A Colorado wildfire consultant
is helping at least 30 clients from the Hoback Ranches
submit their federal tort claims against the U.S. Forest
Service for millions in property damages allegedly caused
by its handling of the 2018 Roosevelt Fire.
Frank Carroll of Professional Fire Management based in
Pueblo spoke on the record in a Sept. 16 phone call.
The Roosevelt Fire was reported south of Bondurant
on Sept. 15, when two Rock Springs hunters – Steve and
Dakota Knezovich – found and reported a small warming
fire near Grizzly Creek in the Roosevelt Meadows area of
the Wyoming Range.
They believed the growing fire was being fought but the
next day they had to travel through it, leaving Roosevelt
Meadows and following the Hoback River to the Upper
Hoback trailhead. Both were transported to St. John’s
Hospital for emergency treatment of serious and severe burns
and then moved to other hospitals for more intensive care.
About 16 more hunters, most in the mountains for the
opening of deer-hunting season, also were evacuated after
the fire blew up quickly. Soon Hoback Ranches’ residents
were asked to evacuate and as the fire raged uncontrolled,
people in Bondurant and Jim Bridger Estates were advised
By Sept. 20, 2018, the Roosevelt Fire had grown to almost
32,000 acres and three days later, it covered 48,348 acres. In
the end it destroyed 55 private buildings of Hoback Ranches’
153 total homes on private property. A total of 61,511 acres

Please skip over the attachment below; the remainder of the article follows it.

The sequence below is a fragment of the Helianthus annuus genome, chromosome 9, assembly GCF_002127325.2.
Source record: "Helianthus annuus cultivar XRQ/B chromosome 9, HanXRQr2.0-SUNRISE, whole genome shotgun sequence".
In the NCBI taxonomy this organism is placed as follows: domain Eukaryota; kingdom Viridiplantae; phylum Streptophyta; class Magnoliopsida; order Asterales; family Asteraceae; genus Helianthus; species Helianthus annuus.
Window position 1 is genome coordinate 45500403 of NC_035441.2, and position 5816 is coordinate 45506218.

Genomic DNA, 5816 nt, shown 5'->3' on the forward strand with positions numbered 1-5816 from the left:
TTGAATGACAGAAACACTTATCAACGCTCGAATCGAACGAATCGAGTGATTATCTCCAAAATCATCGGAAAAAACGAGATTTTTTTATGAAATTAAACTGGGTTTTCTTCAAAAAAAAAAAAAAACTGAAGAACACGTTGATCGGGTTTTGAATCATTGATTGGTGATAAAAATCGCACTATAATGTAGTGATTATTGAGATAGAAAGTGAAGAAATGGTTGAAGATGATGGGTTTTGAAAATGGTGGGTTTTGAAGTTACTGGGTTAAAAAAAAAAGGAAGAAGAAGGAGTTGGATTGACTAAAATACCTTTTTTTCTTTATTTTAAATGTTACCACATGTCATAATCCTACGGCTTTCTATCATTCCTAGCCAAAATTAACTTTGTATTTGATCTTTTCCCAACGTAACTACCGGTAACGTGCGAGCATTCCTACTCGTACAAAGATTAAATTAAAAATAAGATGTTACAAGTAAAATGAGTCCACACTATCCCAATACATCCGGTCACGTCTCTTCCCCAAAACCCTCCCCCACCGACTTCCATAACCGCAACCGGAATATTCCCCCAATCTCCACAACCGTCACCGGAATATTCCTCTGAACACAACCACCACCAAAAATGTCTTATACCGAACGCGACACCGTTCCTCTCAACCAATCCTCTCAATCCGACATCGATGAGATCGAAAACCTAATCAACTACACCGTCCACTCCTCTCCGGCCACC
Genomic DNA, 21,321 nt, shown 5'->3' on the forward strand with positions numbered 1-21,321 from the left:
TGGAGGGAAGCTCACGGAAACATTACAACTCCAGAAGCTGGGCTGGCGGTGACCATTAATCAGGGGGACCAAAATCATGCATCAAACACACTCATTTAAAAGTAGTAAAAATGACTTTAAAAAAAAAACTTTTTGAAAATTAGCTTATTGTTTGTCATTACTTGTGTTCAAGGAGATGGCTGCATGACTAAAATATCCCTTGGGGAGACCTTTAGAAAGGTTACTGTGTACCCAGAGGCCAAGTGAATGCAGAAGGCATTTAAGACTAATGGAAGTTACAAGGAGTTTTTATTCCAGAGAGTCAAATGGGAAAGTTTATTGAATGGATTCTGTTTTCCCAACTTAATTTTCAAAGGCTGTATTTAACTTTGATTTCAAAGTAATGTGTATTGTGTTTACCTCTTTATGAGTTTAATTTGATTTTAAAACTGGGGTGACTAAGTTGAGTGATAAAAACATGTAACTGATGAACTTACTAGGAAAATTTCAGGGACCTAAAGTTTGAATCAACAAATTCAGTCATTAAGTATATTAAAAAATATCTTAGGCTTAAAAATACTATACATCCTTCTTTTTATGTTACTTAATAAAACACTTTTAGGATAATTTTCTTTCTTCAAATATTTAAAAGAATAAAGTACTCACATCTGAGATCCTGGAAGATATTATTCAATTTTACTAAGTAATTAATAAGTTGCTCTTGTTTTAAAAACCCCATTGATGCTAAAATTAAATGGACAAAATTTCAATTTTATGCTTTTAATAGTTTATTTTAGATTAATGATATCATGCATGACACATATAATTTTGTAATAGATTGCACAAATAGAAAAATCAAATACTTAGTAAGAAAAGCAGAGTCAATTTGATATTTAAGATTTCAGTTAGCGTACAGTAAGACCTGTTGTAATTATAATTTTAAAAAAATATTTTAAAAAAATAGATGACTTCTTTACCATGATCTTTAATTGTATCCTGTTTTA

of private land and Bridger-Teton National Forest was
The Knezoviches filed a personal injury claim against
the Forest Service Federal Tort Claims Act before Sept.
15, inside the two-year statute of limitations, according
to Carroll. These are the first to be filed of about 30 more
damage claims expected against the Forest Service by Sept.
22, which Carroll said seek more than $100 million from the
Carroll said he is working with Missoula attorney Quentin
Rhoades to complete in-depth reports to send with their
tort damages claims “en masse” to the Forest Service’s
Intermountain Region 4 Office. Rhoades did not respond to
phone messages from the Pinedale Roundup.
“They know they are coming,” Carroll said of the Forest
Service. “The two hunters’ claim was already filed.”
Carroll, who worked for the Forest Service for 31 years,
said he now does “wildfire post-mortems” to see whether
Forest Service actions – in this case during the Roosevelt
Fire’s early days – “was appropriate … or if they were
making a decision about private property (burning) for
“We are literally working day and night to send these
reports to (Rhoades’ office in) Missoula,” Carroll said.
BTNF’s Mary Cernicek said tort claims would not be
submitted to the Supervisor’s Office in Jackson.
National Press Officer Babette Anderson emailed the
Roundup on Thursday morning, saying, “I’m reaching out
to the appropriate staff to assist with your question” about
the Knezoviches’ claim.
Federal Tort Claims Act
The Federal Tort Claims Act “provides for consideration
of claims against the U.S. for damage to or loss of personal
property, personal injury or death caused by the negligent
or wrongful act or omission of an employee of the United
States while acting within the scope of employment, under
circumstances where the U.S if a private person, would be
liable to the claimant in accordance with the law of the place
where the act of omission occurred.”
Claims are filled out on Standard Form 95 with “sum
certain” amount of money sought in damages. They would
be processed at the Forest Service’s Albuquerque, N.M.
office and investigated at the U.S. Department of Agriculture
in Washington, D.C.